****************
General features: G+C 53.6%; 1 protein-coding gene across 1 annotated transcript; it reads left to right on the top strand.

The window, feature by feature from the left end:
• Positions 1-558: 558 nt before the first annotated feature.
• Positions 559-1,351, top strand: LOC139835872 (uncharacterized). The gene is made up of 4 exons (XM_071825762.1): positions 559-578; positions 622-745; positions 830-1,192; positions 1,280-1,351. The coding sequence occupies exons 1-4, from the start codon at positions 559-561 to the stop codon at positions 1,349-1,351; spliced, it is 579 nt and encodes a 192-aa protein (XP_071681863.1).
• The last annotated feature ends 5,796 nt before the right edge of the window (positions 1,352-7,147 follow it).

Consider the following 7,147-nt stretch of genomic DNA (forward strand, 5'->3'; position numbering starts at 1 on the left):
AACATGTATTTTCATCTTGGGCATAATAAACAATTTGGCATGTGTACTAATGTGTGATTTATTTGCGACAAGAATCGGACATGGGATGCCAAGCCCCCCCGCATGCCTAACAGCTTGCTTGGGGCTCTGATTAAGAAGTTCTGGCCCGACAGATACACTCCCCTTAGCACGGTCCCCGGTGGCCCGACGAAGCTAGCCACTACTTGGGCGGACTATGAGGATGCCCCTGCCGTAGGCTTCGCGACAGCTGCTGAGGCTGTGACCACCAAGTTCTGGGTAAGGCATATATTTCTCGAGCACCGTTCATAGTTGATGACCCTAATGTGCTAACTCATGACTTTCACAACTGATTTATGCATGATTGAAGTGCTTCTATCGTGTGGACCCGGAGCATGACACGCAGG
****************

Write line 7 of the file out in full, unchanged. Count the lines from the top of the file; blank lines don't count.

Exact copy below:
AACATGTATTTTCATCTTGGGCATAATAAACAATTTGGCATGTGTACTAATGTGTGATTTATTTGCGACAAGAATCGGACATGGGATGCCAAGCCCCCCCGCATGCCTAACAGCTTGCTTGGGGCTCTGATTAAGAAGTTCTGGCCCGACAGATACACTCCCCTTAGCACGGTCCCCGGTGGCCCGACGAAGCTAGCCACTACTTGGGCGGACTATGAGGATGCCCCTGCCGTAGGCTTCGCGACAGCTGCTGAGGCTGTGACCACCAAGTTCTGGGTAAGGCATATATTTCTCGAGCACCGTTCATAGTTGATGACCCTAATGTGCTAACTCATGACTTTCACAACTGATTTATGCATGATTGAAGTGCTTCTATCGTGTGGACCCGGAGCATGACACGCAGG